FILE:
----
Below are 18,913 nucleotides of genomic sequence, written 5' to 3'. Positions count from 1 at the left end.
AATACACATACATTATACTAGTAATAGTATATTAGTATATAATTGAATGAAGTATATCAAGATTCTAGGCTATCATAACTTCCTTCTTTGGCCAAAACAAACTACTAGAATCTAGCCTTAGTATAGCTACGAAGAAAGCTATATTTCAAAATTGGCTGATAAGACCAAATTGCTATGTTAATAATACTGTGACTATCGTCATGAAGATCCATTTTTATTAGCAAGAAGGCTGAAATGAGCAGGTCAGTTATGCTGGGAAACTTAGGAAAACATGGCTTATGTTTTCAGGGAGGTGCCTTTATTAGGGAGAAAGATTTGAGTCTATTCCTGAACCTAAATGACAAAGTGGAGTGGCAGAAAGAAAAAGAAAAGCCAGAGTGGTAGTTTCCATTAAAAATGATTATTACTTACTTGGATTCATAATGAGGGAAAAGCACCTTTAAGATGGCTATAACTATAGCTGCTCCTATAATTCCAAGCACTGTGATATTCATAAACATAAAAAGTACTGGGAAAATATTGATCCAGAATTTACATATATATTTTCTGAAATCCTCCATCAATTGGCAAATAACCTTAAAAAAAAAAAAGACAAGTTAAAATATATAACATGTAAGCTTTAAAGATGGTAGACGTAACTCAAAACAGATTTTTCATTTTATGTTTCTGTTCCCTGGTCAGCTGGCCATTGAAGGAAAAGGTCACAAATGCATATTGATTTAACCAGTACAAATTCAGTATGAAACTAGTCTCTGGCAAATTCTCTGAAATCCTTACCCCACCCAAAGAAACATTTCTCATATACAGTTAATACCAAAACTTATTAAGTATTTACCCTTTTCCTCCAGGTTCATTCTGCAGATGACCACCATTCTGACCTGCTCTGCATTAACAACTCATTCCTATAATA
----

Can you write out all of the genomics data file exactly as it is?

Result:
Below are 18,913 nucleotides of genomic sequence, written 5' to 3'. Positions count from 1 at the left end.
AATACACATACATTATACTAGTAATAGTATATTAGTATATAATTGAATGAAGTATATCAAGATTCTAGGCTATCATAACTTCCTTCTTTGGCCAAAACAAACTACTAGAATCTAGCCTTAGTATAGCTACGAAGAAAGCTATATTTCAAAATTGGCTGATAAGACCAAATTGCTATGTTAATAATACTGTGACTATCGTCATGAAGATCCATTTTTATTAGCAAGAAGGCTGAAATGAGCAGGTCAGTTATGCTGGGAAACTTAGGAAAACATGGCTTATGTTTTCAGGGAGGTGCCTTTATTAGGGAGAAAGATTTGAGTCTATTCCTGAACCTAAATGACAAAGTGGAGTGGCAGAAAGAAAAAGAAAAGCCAGAGTGGTAGTTTCCATTAAAAATGATTATTACTTACTTGGATTCATAATGAGGGAAAAGCACCTTTAAGATGGCTATAACTATAGCTGCTCCTATAATTCCAAGCACTGTGATATTCATAAACATAAAAAGTACTGGGAAAATATTGATCCAGAATTTACATATATATTTTCTGAAATCCTCCATCAATTGGCAAATAACCTTAAAAAAAAAAAAGACAAGTTAAAATATATAACATGTAAGCTTTAAAGATGGTAGACGTAACTCAAAACAGATTTTTCATTTTATGTTTCTGTTCCCTGGTCAGCTGGCCATTGAAGGAAAAGGTCACAAATGCATATTGATTTAACCAGTACAAATTCAGTATGAAACTAGTCTCTGGCAAATTCTCTGAAATCCTTACCCCACCCAAAGAAACATTTCTCATATACAGTTAATACCAAAACTTATTAAGTATTTACCCTTTTCCTCCAGGTTCATTCTGCAGATGACCACCATTCTGACCTGCTCTGCATTAACAACTCATTCCTATAATA